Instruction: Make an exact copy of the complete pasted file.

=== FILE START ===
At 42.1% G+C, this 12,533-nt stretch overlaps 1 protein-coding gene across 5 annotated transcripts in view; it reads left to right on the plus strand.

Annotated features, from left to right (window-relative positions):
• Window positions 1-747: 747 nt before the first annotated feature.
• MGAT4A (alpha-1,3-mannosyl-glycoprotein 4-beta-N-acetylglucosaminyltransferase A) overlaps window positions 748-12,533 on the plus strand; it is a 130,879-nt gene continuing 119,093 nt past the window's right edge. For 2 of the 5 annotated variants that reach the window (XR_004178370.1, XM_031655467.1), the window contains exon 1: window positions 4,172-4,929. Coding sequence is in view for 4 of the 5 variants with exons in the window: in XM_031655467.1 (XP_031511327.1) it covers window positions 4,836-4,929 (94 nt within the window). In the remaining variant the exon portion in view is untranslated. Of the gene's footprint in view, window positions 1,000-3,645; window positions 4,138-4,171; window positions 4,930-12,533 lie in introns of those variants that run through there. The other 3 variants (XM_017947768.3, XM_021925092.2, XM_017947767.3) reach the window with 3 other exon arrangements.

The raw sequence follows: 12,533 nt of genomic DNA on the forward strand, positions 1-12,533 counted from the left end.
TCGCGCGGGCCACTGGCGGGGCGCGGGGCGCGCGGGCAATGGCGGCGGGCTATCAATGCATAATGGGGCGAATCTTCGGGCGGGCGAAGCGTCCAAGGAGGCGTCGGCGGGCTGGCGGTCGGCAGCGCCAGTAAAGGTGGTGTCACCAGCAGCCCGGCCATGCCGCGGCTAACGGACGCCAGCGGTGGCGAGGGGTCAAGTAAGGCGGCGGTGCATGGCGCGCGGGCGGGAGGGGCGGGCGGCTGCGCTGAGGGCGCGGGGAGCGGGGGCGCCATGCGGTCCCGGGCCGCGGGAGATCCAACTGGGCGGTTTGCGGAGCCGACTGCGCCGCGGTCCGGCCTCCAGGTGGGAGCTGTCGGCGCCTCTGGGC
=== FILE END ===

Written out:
At 42.1% G+C, this 12,533-nt stretch overlaps 1 protein-coding gene across 5 annotated transcripts in view; it reads left to right on the plus strand.

Annotated features, from left to right (window-relative positions):
• Window positions 1-747: 747 nt before the first annotated feature.
• MGAT4A (alpha-1,3-mannosyl-glycoprotein 4-beta-N-acetylglucosaminyltransferase A) overlaps window positions 748-12,533 on the plus strand; it is a 130,879-nt gene continuing 119,093 nt past the window's right edge. For 2 of the 5 annotated variants that reach the window (XR_004178370.1, XM_031655467.1), the window contains exon 1: window positions 4,172-4,929. Coding sequence is in view for 4 of the 5 variants with exons in the window: in XM_031655467.1 (XP_031511327.1) it covers window positions 4,836-4,929 (94 nt within the window). In the remaining variant the exon portion in view is untranslated. Of the gene's footprint in view, window positions 1,000-3,645; window positions 4,138-4,171; window positions 4,930-12,533 lie in introns of those variants that run through there. The other 3 variants (XM_017947768.3, XM_021925092.2, XM_017947767.3) reach the window with 3 other exon arrangements.

The raw sequence follows: 12,533 nt of genomic DNA on the forward strand, positions 1-12,533 counted from the left end.
TCGCGCGGGCCACTGGCGGGGCGCGGGGCGCGCGGGCAATGGCGGCGGGCTATCAATGCATAATGGGGCGAATCTTCGGGCGGGCGAAGCGTCCAAGGAGGCGTCGGCGGGCTGGCGGTCGGCAGCGCCAGTAAAGGTGGTGTCACCAGCAGCCCGGCCATGCCGCGGCTAACGGACGCCAGCGGTGGCGAGGGGTCAAGTAAGGCGGCGGTGCATGGCGCGCGGGCGGGAGGGGCGGGCGGCTGCGCTGAGGGCGCGGGGAGCGGGGGCGCCATGCGGTCCCGGGCCGCGGGAGATCCAACTGGGCGGTTTGCGGAGCCGACTGCGCCGCGGTCCGGCCTCCAGGTGGGAGCTGTCGGCGCCTCTGGGC